Shirley Hadi 1925 - 2003
"A Person of Calm Passion"
Shirley was born on July 10th 1925 during the early years of the emancipation of women. Her Mum was Beatrice Maude known as “Daisy” and her father, Percy Appleby was a Ship’s Chandlers specialising in the Baltic Shipping Lines. She had six brothers and sisters. They lived in Deptford, a part of London that along with much of the country suffered great financial hardships in the years leading to the Second World War. Indeed, the poverty that so outraged her as a child in Deptford made her a lifelong socialist.
Shirley’s education was interrupted, or enhanced, which ever way one looks at it by her evacuation to America during the war years. Her subsequent education at Ivy League Universities in east coast America formed her intellectually and she started to put into practice those political philosophies which she pursued so passionately throughout her life. She became a member of the communist party and campaigned for a communist Presidential candidate in 1947. No one can deny she was a woman of strong ethical and political commitments.
In the 1950s she went to the Sudan. Again this move was prompted by political passion. She had been travelling to a political event in Hungary or Bulgaria. She found herself in a train compartment with a communist delegation from The Railway Workers Trade Union of the Sudan. She was highly impressed by their sound politics and their wonderful looks. She kept in touch by letter and felt excited about the workers’ struggle in the Sudan. So she decided to join them. She presented herself at the Sudanese Embassy in London and told them they should employ her. Which they duly did.
In the Sudan Shirley met and married a talented young textile designer, Hassan el Hadi, and she had a baby boy, Rashid. She had the same personal qualities then, which she retained for the next 40 years: total moral and political conviction (at times invigorating and at other times immovable), intellectual rigour, aesthetic appreciation and great enjoyment of a good time.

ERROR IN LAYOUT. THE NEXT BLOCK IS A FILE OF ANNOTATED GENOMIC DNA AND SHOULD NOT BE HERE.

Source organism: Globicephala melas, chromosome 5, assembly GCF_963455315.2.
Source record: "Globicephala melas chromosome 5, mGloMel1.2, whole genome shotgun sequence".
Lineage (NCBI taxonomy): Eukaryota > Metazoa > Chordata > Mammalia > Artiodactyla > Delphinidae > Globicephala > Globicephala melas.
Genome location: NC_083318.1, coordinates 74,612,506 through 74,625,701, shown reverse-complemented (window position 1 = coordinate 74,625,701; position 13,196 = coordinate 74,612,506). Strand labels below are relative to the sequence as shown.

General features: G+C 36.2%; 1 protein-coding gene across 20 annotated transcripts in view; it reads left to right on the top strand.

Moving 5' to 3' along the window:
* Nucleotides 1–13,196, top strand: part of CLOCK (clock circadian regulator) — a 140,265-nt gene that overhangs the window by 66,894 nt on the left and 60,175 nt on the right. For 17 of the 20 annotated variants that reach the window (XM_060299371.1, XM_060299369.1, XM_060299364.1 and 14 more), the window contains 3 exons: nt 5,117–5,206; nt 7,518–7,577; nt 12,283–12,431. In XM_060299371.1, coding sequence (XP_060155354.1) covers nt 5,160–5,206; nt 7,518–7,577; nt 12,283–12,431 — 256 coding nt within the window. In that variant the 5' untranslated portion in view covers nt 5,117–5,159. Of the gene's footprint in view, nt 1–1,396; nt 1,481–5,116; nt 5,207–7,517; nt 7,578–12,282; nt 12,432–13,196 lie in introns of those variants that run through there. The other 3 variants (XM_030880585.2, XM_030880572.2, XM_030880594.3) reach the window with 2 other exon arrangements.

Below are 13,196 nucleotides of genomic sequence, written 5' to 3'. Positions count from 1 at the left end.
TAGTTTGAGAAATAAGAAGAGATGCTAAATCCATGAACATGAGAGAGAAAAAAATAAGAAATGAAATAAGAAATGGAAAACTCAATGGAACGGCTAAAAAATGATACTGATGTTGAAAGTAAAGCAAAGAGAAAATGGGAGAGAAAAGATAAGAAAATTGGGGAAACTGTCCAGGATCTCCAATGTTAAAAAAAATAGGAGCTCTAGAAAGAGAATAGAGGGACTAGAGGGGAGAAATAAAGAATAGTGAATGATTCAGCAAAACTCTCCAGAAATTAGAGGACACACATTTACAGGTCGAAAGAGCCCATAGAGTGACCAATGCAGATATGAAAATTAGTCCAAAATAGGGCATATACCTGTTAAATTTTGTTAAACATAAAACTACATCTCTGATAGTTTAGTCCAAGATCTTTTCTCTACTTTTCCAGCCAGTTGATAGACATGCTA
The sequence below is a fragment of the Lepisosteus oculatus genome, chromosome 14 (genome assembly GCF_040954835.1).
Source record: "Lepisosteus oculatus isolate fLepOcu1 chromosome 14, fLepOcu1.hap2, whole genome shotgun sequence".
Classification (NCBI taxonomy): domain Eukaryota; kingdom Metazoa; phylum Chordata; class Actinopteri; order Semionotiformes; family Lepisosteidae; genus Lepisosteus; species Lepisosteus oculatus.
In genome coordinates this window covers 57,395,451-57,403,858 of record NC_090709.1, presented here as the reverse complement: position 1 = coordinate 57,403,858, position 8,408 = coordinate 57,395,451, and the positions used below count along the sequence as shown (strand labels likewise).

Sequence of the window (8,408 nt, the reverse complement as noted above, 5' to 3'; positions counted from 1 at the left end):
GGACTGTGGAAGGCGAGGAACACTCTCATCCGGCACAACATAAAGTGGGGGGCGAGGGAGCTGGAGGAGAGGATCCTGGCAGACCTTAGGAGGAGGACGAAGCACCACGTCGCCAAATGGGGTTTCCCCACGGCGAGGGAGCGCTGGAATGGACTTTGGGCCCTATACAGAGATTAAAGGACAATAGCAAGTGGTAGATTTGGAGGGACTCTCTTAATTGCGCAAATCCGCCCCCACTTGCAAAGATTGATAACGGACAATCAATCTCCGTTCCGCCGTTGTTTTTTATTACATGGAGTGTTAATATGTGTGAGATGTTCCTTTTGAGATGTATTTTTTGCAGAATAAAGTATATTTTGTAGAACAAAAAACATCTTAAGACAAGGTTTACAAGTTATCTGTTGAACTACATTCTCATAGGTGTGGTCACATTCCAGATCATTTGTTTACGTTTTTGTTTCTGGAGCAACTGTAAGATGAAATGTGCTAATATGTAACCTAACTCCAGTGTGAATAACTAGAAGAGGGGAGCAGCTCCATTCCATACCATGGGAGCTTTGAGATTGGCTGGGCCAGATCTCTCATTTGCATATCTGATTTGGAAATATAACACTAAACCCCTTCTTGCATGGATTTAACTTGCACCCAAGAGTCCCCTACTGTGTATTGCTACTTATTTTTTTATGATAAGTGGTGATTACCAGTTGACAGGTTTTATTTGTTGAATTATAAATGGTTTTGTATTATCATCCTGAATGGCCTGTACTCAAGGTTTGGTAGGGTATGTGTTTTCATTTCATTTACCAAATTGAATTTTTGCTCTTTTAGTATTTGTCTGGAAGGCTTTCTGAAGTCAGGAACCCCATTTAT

On her return to England she started work as a teacher in Slough and then became a researcher in education. Her final and longest lasting job was as a teacher of English to immigrants in Southall, at a centre where she ended her career as Acting Principal.
After retirement, unlike others who relax and rest from their work, Shirley became even more active and worked tirelessly for the local community and in support of other political initiatives. She was admired and respected by people of all political persuasions.
Local Conservative Councillor, Paul Lynch had this to say of her, “Shirley was a good friend and a tireless and upright campaigner for the community, a gadfly who energised the complacent. It is good to hear that the end was peaceful, and that her illness was short, but it is so sad to think of that vigour and energy and that source of encouragement being stilled.
I hope that, if you give a tribute, you might mention that the Conservative Party respected her commitment and dedication, and held her in affection for her good humour and kindness”.
Pat Sterne of the Labour Party paid this tribute to Shirley:
"Shirley's passing is a huge loss to the Chiswick community. She cared enormously about the quality of life, especially the environment and of course the library at the heart of Chiswick. She had vision. She was one of the founders of the Corney Reach Trust, now the Chiswick Pier Trust. Is it possible to be a person of calm passion? Shirley was just that. She took a view of an issue and held on to it with charm, patience and tenacious courage. She will be sorely missed."
Kathleen Healey of the Friends of Dukes Meadows said this of Shirley
“Because of Shirley and others who campaigned with her a community centre and public pier were included in the development at Corney Reach, which will be enjoyed by people for years to come.
For the millennium a community party was organised in the centre. It was a magical night. Children played football outside in the rain and were joined by some of the adults. It was such fun that Shirley couldn't resist joining in and that is something else I will always remember about Shirley, her joy in and love of life”.
Her house was always open, and she gave refuge, advice, help and encouragement to many throughout her life. She was never without a plan or a project, a journey to make, a friend to see, or someone to help.
When she learned she had cancer she became busier than ever, travelling to Australia to see her grandsons, going to Turkey, Cyprus and Germany, as well as trips in the UK.
She leaves behind a son, Rashid and three grandsons, Jimmie, Louie and Max.
October 21, 2003